| GEO World|
| Obama keeps US troop withdrawal plan after Iraq poll|
| Updated at: 0207 PST, Monday, March 08, 2010|
WASHINGTON: US President Barack Obama congratulated Iraqis on Sunday for braving violence to vote in a parliamentary election, praising Iraqi security forces and
repeating his end-2011 deadline for removing all US troops from the country.
Scores of mortar rounds, rockets and roadside bombs exploded near polling stations across Iraq, killing 38 people, in an apparent effort to scare voters participating in an election for Iraq's second full-term parliament since the 2003 US invasion.
"As expected, there were some incidents of violence as al Qaeda in Iraq and other extremists tried to disrupt Iraq's progress by murdering innocent Iraqis who were exercising their democratic rights," Obama told reporters at the White House, praising Iraqis for going to vote.
"But overall the level of security and the prevention of destabilizing attacks speaks to the growing capability and professionalism of Iraqi security forces, which took the lead in providing protection at the polls," he said.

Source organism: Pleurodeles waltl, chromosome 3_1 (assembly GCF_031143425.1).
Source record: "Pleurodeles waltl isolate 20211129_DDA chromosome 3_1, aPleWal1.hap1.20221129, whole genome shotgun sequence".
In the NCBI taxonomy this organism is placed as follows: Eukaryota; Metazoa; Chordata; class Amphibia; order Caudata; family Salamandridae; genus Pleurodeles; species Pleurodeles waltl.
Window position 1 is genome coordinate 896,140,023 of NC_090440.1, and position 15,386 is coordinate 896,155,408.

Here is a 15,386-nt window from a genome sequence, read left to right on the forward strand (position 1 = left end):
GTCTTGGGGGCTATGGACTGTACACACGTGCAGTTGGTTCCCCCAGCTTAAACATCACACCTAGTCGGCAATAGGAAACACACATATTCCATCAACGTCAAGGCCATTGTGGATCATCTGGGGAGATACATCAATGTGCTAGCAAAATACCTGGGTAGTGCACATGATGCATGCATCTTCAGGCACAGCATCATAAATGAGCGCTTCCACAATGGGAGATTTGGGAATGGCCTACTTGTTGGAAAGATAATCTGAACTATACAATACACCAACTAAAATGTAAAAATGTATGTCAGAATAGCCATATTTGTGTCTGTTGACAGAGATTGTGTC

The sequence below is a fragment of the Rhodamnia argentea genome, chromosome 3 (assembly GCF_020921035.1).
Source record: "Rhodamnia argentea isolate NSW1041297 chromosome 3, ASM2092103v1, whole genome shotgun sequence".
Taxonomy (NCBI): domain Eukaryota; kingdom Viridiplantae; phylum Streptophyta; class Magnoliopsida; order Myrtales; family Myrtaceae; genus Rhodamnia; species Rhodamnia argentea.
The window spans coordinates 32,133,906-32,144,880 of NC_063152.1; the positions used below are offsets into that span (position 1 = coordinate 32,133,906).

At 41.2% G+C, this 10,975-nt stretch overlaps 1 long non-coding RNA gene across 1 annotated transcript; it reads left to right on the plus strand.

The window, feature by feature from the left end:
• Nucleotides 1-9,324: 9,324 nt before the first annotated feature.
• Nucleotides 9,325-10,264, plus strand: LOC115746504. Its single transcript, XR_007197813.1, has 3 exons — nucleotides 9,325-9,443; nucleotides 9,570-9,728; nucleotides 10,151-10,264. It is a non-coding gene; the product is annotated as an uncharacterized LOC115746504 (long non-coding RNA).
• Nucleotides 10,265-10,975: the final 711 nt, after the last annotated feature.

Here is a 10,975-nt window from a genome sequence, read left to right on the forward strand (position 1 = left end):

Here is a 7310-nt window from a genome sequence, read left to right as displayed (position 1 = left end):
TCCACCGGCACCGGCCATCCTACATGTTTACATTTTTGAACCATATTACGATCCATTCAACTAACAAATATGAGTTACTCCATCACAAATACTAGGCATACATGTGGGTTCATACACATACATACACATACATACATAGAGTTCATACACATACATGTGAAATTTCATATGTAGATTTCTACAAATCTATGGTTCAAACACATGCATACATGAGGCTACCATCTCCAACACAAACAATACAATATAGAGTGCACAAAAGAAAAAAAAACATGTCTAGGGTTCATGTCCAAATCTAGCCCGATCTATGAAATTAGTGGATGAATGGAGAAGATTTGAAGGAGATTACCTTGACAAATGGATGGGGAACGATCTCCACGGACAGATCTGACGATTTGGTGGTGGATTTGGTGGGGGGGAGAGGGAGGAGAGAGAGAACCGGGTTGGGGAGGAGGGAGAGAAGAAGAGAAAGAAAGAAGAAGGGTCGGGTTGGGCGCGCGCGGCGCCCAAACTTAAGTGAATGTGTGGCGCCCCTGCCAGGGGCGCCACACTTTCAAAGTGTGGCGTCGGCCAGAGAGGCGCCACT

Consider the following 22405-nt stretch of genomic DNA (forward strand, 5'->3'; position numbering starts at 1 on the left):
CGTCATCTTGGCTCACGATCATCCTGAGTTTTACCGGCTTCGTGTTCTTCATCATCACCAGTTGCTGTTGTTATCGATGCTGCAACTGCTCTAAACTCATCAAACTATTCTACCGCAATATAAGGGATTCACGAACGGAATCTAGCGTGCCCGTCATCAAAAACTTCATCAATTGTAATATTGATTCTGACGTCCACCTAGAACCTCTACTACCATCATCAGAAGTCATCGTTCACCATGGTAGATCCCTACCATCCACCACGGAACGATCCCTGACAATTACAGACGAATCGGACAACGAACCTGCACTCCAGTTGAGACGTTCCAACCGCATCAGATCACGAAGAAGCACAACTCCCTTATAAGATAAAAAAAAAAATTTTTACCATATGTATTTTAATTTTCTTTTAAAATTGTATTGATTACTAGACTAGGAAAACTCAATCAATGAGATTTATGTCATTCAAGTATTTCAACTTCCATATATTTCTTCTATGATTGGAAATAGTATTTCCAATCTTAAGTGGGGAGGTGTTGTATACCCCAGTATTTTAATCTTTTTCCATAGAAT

Obama's emphasis on Iraqi security forces bolsters his argument that US troops can leave the country on time, freeing the president to focus more on the war in Afghanistan.
"We will continue with the responsible removal of the United States forces from Iraq," Obama said, repeating that the US combat mission would conclude at the end of August.
"We will continue to advise and assist Iraqi security forces, carry out targeted counterterrorism operations with our Iraqi partners and protect our forces and civilians. And by the end of the next year, all US troops will be out of Iraq," he said.
Obama noted Iraq would have difficult days ahead with further violence likely.
"But like any sovereign, independent nation, Iraq must be free to chart its own course. No one should seek to influence, exploit or disrupt this period of transition. Now's the time for every neighbor and nation to respect Iraq's sovereignty and territorial integrity," he said.